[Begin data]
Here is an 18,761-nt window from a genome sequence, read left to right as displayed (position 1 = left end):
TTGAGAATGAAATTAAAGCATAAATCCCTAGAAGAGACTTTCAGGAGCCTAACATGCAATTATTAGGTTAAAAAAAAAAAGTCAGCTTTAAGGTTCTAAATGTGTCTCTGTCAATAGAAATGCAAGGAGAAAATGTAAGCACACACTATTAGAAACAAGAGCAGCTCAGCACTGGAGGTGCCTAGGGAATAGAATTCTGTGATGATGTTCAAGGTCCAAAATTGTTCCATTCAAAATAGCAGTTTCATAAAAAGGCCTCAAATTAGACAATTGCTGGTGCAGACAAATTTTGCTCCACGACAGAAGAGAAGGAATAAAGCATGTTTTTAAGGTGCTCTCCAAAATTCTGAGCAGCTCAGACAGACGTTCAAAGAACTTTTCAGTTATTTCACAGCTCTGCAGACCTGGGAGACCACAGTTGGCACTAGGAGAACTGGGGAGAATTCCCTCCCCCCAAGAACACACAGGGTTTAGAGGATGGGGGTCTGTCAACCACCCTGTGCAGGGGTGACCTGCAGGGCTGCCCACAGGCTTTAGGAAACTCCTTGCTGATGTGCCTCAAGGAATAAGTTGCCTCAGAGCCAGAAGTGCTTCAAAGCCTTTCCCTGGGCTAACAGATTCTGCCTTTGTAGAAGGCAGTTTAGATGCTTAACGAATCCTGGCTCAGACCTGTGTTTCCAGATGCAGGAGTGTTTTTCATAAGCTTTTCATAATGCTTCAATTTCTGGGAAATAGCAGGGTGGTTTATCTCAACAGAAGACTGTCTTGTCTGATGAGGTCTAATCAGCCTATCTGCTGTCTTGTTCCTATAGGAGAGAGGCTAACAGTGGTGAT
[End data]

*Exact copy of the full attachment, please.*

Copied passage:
Here is an 18,761-nt window from a genome sequence, read left to right as displayed (position 1 = left end):
TTGAGAATGAAATTAAAGCATAAATCCCTAGAAGAGACTTTCAGGAGCCTAACATGCAATTATTAGGTTAAAAAAAAAAAGTCAGCTTTAAGGTTCTAAATGTGTCTCTGTCAATAGAAATGCAAGGAGAAAATGTAAGCACACACTATTAGAAACAAGAGCAGCTCAGCACTGGAGGTGCCTAGGGAATAGAATTCTGTGATGATGTTCAAGGTCCAAAATTGTTCCATTCAAAATAGCAGTTTCATAAAAAGGCCTCAAATTAGACAATTGCTGGTGCAGACAAATTTTGCTCCACGACAGAAGAGAAGGAATAAAGCATGTTTTTAAGGTGCTCTCCAAAATTCTGAGCAGCTCAGACAGACGTTCAAAGAACTTTTCAGTTATTTCACAGCTCTGCAGACCTGGGAGACCACAGTTGGCACTAGGAGAACTGGGGAGAATTCCCTCCCCCCAAGAACACACAGGGTTTAGAGGATGGGGGTCTGTCAACCACCCTGTGCAGGGGTGACCTGCAGGGCTGCCCACAGGCTTTAGGAAACTCCTTGCTGATGTGCCTCAAGGAATAAGTTGCCTCAGAGCCAGAAGTGCTTCAAAGCCTTTCCCTGGGCTAACAGATTCTGCCTTTGTAGAAGGCAGTTTAGATGCTTAACGAATCCTGGCTCAGACCTGTGTTTCCAGATGCAGGAGTGTTTTTCATAAGCTTTTCATAATGCTTCAATTTCTGGGAAATAGCAGGGTGGTTTATCTCAACAGAAGACTGTCTTGTCTGATGAGGTCTAATCAGCCTATCTGCTGTCTTGTTCCTATAGGAGAGAGGCTAACAGTGGTGAT